PRX-102 Given to 1st Patient in US Under Expanded Access Program

PRX-102 Given to 1st Patient in US Under Expanded Access Program
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A first patient has been treated with PRX-102 (pegunigalsidase alfa), an investigational enzyme replacement therapy for Fabry disease that is under review for approval, through an expanded access program (EAP) in the United States.

“The initiation of treatment in the first patient enrolled in our EAP is an important milestone for the Fabry disease community and another reflection of our commitment to supporting patients, caregivers and their healthcare providers as they make important decisions about their health and disease management,” Giacomo Chiesi, head of Chiesi Global Rare Diseases, which holds a license for the treatment, said in a press release.

The EAP (NCT04552691), launched in October 2020 , is open to patients who, in the opinion of their physician, have no satisfactory alternatives among therapies currently approved by the U.S. Food and Drug Administration (FDA), and/or cannot participate in other ongoing trials of potential Fabry treatments.

“Through this EAP, many patients can have access to treatment with pegunigalsidase alfa as we continue to work diligently to advance this therapy through the final stages of the regulatory review process in the months ahead. We would like to thank the Fabry patient and medical community for the support they have provided to us in the setup of this program,” Chiesi added.

Patients participating in the EAP are given PRX-102 infusions every two weeks at a dose of 1 mg/kg of body weight. Data related to adverse events (side effects) and efficacy are collected from all participants.

Additional information on Chiesi’s expanded access policy is available here. To be considered for the EAP, a patient’s physician must submit requests on their behalf through the company’s portal

Treatment began for the EAP patient at a center in Fairfax, Virgina, on Dec. 21.

PRX-102, developed by Protalix BioTherapeutics and later licensed to Chiesi Global Rare Diseases for all markets outside the U.S., is man-made version of the enzyme alpha-galactosidase A. 

Like other enzyme replacement therapies (ERTs), it replenishes the levels of alpha-galactosidase A, which is missing in patients with Fabry. This helps cells break down the fatty molecule globotriaosylceramide (Gb3), and preventing it from building in different tissues, including those of the kidneys, heart, and blood vessels in the brain.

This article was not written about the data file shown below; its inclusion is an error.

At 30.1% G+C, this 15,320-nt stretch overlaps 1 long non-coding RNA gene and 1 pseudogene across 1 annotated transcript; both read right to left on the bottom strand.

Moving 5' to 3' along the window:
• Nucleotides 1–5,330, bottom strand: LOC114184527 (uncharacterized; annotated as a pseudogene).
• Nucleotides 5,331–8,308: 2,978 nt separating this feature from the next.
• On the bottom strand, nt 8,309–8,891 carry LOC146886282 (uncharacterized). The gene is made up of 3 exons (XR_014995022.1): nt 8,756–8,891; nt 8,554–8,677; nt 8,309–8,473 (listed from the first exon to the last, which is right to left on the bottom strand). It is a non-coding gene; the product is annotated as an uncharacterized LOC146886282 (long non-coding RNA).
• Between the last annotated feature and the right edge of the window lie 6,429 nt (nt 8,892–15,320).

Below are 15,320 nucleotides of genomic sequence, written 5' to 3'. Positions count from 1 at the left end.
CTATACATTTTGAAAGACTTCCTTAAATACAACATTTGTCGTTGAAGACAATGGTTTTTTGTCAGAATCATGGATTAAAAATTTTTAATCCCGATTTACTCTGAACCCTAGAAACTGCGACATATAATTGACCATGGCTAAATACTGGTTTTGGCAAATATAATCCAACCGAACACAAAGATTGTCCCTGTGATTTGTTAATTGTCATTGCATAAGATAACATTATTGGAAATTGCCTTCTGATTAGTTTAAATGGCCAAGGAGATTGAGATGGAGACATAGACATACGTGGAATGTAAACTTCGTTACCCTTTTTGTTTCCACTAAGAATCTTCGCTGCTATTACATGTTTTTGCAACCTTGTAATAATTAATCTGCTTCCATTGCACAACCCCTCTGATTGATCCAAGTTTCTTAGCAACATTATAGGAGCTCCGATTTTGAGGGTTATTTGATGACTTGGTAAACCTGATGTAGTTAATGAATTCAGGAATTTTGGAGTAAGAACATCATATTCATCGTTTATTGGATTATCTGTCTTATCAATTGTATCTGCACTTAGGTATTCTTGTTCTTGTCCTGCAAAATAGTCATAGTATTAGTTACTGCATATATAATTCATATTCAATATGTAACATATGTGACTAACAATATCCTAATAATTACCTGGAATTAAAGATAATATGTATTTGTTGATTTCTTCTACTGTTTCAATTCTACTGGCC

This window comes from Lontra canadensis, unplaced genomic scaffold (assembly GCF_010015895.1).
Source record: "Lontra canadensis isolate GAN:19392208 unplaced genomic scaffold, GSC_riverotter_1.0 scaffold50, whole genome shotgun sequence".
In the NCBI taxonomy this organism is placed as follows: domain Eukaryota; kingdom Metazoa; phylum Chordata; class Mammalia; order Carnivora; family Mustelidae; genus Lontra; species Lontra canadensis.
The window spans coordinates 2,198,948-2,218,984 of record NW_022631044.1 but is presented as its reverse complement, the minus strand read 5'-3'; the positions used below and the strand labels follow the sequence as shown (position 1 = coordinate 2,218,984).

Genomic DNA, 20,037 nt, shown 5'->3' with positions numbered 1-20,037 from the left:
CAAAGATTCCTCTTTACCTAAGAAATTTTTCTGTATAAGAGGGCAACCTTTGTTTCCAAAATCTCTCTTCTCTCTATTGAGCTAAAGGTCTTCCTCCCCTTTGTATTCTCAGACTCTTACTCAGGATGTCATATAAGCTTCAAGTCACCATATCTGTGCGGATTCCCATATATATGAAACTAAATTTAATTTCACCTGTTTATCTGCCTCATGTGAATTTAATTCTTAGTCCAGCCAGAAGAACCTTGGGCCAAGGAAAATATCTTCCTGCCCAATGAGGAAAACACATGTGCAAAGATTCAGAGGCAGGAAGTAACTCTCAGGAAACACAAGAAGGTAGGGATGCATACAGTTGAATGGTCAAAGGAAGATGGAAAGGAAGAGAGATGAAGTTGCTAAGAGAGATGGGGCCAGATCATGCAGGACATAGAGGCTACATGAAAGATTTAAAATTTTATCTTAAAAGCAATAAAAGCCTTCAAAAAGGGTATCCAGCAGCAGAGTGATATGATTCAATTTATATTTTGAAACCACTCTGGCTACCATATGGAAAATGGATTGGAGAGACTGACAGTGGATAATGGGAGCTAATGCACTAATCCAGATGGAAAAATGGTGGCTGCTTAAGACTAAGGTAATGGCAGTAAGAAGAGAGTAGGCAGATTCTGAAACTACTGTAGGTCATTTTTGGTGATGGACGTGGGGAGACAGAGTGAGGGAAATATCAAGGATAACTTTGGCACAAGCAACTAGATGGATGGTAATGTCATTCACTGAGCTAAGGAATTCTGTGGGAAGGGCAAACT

The investigational ERT is being, or was, evaluated in three Phase 3 trials — BALANCE (NCT02795676), BRIGHT (NCT03180840), and BRIDGE  (NCT03018730) — and other related open-label studies.

BALANCE is assessing the effectiveness of PRX-102 at preventing kidney function decline in patients with Fabry who had been previously treated with Sanofi Genzyme’s approved ERT Fabrazyme (agalsidase beta).

The open-label BRIGHT trial, which was expected to conclude in December, is assessing both the safety and effectiveness of PRX-102 in patients previously treated with Fabrazyme or Replagal (agalsidase alfa), another approved ERT, developed by Shire (now owned by Takeda).

BRIDGE, an open-label switch-over study that finished in 2019, tested the safety and effectiveness of PRX-102 in adults with Fabry disease previously treated with Replagal for at least two years, and who remained on a stable dose of the medication for a minimum of six months.

The FDA is currently reviewing an application, under its accelerated approval program and priority review, seeking the approval of PRX-102 for Fabry disease. The agency has set April 27 as a deadline to announce its decision.

Patricia holds her Ph.D. in Cell Biology from University Nova de Lisboa, and has served as an author on several research projects and fellowships, as well as major grant applications for European Agencies. She also served as a PhD student research assistant in the Laboratory of Doctor David A. Fidock, Department of Microbiology & Immunology, Columbia University, New York.
Total Posts: 7
Ana holds a PhD in Immunology from the University of Lisbon and worked as a postdoctoral researcher at Instituto de Medicina Molecular (iMM) in Lisbon, Portugal. She graduated with a BSc in Genetics from the University of Newcastle and received a Masters in Biomolecular Archaeology from the University of Manchester, England. After leaving the lab to pursue a career in Science Communication, she served as the Director of Science Communication at iMM.
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Patricia holds her Ph.D. in Cell Biology from University Nova de Lisboa, and has served as an author on several research projects and fellowships, as well as major grant applications for European Agencies. She also served as a PhD student research assistant in the Laboratory of Doctor David A. Fidock, Department of Microbiology & Immunology, Columbia University, New York.
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